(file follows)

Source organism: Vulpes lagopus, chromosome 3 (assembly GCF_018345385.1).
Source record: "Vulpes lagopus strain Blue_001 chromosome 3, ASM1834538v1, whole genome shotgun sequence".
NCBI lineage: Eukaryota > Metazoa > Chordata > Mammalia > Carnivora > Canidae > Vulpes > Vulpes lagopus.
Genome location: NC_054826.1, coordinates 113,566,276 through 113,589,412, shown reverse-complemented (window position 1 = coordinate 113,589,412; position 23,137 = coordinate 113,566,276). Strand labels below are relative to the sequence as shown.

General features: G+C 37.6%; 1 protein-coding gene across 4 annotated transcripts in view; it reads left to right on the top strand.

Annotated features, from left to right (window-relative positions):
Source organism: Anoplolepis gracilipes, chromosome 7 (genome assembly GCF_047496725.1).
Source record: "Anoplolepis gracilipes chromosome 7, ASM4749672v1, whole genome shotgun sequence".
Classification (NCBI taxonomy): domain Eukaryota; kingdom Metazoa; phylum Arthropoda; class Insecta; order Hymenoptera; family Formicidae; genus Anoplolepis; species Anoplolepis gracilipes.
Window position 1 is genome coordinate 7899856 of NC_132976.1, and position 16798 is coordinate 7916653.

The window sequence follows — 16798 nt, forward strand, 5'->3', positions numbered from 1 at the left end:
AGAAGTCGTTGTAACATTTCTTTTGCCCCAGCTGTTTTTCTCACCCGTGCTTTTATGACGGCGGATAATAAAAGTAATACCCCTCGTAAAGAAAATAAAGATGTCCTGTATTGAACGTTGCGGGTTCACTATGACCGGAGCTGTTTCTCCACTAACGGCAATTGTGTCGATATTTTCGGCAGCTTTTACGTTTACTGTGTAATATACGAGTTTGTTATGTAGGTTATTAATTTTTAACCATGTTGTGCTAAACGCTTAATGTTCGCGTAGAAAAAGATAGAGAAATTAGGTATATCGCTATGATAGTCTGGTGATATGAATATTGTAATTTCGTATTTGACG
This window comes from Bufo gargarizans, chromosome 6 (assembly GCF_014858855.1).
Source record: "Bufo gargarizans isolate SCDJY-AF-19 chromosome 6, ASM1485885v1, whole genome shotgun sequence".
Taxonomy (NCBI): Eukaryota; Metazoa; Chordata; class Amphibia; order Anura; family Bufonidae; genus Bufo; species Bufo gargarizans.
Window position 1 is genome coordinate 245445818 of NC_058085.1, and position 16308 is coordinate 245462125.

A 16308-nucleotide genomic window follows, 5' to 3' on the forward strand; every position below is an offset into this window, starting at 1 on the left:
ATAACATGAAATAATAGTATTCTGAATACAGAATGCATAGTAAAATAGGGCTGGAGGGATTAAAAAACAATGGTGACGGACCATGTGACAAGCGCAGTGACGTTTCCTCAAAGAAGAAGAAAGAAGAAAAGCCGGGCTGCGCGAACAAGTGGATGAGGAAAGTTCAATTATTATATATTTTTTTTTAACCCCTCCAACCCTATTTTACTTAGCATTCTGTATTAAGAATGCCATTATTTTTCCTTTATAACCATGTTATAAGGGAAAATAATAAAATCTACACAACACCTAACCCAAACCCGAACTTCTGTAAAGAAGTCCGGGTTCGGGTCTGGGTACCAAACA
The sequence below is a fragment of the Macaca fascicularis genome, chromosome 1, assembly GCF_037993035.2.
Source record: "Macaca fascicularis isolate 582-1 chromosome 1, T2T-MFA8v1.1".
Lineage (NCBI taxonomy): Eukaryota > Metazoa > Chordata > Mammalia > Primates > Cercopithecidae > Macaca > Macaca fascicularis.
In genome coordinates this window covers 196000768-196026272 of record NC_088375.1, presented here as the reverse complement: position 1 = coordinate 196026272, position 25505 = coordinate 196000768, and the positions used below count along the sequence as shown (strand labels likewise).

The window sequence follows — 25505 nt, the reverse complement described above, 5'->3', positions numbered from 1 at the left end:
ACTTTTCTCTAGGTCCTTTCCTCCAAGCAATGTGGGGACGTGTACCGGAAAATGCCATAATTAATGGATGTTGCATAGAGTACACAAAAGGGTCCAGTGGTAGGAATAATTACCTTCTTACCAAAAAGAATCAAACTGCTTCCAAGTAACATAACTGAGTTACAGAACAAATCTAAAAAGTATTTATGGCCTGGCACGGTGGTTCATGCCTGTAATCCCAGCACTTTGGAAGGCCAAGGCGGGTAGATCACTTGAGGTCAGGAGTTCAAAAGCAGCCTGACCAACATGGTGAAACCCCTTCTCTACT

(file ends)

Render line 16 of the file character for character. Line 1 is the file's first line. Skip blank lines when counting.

Window position 1 is genome coordinate 245445818 of NC_058085.1, and position 16308 is coordinate 245462125.